Skip navigation

Category Archives: Tretchikoff

Fans of Tretchikoff might want to check out these stunning murals. Here’s the Surface View blog. That’s Wayne Hemingway there…Wayne is an English designer, founder of Red or Dead and author of Just Above The Mantelpiece: Mass-Market Masterpieces.

Here’s something that I had not noticed before.
I recently watched
Performance (1970) by Donald Cammell and Nicolas Roeg- one of my favourite movies. In the scene where Moody and Rosenbloom are in Tony Farell’s bedroom we see Chinese Girl by Vladimir Tretchikoff…


This is not he only time, of course, that Tretchikoff has featured in movies. Here are two other notable examples:


As Charles Darwent wrote in The Independent newspaper’s obituary of Tretchikoff in September 2006:
A Tretchikoff had only to appear over Bob Rusk’s chimneypiece in Hitchcock’s Frenzy (1972) for the audience to know that Rusk was odd; the Green Lady on the wall of Alfie’s Ruby in 1966 marked her out as irredeemably modern.
As a maker of cultural artefacts, if not of art, Tretchikoff was a master.


Based on Tretchikoff’s enduring popularity I’m guessing that there must be literally hundreds of other such examples of his work appearing in movies or TV, either as signifiers as shown by Darwent or nowadays as a shorthand for retro kitschism.

Here’s a gorgeous change from our usual Brazilian music…

Tous les garçons et les filles is the debut LP of the French singer Françoise Hardy, initially released in November 1962 when she was 18 years old.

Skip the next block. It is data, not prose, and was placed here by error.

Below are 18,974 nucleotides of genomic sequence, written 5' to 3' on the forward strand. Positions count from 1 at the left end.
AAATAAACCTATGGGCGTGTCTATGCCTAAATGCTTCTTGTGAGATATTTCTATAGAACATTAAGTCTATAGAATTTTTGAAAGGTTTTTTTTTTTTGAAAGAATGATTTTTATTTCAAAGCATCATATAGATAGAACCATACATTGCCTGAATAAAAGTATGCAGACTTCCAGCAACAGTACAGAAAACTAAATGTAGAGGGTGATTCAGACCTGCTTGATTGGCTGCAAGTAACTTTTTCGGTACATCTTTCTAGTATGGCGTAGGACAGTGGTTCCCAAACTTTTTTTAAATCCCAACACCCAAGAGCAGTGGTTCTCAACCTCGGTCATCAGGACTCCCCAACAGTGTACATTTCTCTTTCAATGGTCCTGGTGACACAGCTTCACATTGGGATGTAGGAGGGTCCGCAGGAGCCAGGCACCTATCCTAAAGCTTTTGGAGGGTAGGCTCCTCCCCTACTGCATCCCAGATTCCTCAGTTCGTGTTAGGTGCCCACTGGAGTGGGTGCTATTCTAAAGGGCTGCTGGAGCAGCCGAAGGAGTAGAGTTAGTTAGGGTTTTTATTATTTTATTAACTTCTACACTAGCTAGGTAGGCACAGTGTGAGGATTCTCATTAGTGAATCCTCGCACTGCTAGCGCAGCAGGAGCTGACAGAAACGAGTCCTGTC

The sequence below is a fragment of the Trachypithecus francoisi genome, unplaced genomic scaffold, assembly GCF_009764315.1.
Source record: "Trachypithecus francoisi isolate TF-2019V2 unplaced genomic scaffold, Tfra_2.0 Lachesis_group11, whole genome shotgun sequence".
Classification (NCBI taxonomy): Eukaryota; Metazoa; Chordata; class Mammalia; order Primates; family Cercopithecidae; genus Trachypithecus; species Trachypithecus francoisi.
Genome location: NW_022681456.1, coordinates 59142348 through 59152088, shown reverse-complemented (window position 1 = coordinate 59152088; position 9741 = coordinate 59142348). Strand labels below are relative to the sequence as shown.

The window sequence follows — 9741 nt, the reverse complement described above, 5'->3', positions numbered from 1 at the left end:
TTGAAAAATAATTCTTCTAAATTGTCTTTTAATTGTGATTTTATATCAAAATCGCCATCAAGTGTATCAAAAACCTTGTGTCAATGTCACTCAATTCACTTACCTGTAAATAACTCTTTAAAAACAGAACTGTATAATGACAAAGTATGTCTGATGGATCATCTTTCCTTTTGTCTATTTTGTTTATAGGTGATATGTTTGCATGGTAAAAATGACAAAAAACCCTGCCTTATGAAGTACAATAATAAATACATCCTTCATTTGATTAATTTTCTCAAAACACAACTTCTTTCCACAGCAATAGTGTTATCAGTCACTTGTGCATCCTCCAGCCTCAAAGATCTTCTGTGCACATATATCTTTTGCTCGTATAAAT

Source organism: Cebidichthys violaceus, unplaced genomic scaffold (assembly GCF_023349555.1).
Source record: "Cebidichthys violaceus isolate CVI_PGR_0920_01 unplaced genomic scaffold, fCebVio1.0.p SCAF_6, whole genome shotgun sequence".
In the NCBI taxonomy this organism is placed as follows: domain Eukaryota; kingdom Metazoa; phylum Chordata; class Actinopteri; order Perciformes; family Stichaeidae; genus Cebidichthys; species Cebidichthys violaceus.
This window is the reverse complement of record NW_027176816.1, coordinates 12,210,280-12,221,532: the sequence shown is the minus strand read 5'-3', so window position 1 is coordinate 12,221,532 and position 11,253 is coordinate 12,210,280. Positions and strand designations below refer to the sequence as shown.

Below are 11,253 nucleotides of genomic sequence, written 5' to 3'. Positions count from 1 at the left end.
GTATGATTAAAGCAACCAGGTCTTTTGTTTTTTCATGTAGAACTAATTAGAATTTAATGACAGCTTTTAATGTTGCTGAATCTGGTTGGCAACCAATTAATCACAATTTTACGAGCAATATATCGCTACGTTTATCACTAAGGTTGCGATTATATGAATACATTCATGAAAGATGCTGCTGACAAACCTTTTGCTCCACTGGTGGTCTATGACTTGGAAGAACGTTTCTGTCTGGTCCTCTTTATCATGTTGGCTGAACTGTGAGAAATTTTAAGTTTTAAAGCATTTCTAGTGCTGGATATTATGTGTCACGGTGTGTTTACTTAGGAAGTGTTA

Like many of Hardy’s earlier albums, it was released with no title, except for her name on the cover, but has become known by the title of the most successful song on the album,
Tous les garçons et les filles.
On its belated release in the USA the LP was given the swingin’ title
The “Yeh-Yeh” Girl From Paris!

(Incidentally- in Joao Kartoshka’s opinion Françoise is one of the most beautiful women of all time).
Here also is a portrait of Françoise painted by Tretchikoff:

Tretchikoff met Françoise Hardy when she was touring South Africa, and realised that she was an ideal model for a subject that he had long wanted to paint. Tretchikoff said of this picture:
It was inspired by the knowledge that there is a rainy day in every young girl’s life, a day when she feels insecure, imprisoned within herself, and the world seems wet and bleak…


Express your passion, do whatever you love, take action, no matter what– Tretchikoff
What would life be if we had no courage to attempt anything? -Van Gogh

Why the one is considered an absolute genius and the other The King of Kitsch?
One never sold a painting in his lifetime whilst the other made a fortune from his work…
What are the relative merits of these paintings?
My argument is: The people who involve themselves in art are by nature romantically inclined. They become seduced by a tragic story such as that of Van Gogh- his life blighted by some mental infirmity or neurological disorder. His determination to produce art in which no one else saw any merit, his unrequited love…we wish to see ourselves in stories. So the cult grows and it becomes a case of the emperor’s new clothes.

On Vladimir Tretchikoff (Владимир Григорьевич Третчиков) (1913 –2006):

He achieved everything that Andy Warhol stated he wanted to do but could never achieve because of his coolness. Wayne Hemingway in his book Just Above The Mantelpiece.

You put a brick in the Tate today and it’s art. Who decided that the Green Lady is kitsch? Not the hundreds of thousands who bought it. Uri Geller

Who are the arbiters of taste? The old cliché stands- I dunno much about art but I know what I like. I don’t apply any postmodern ironies to my admiration of the artists that I’m going to cover on these pages. I think they are good pictures, and that they were created by talented artists.
Tretchikoff was one of the most commercially successful artists of all time. He once said that the only difference between himself and Van Gogh was that he had become rich whereas Van Gogh had starved.
Chinese Girl (often called Green Lady) was painted in 1950.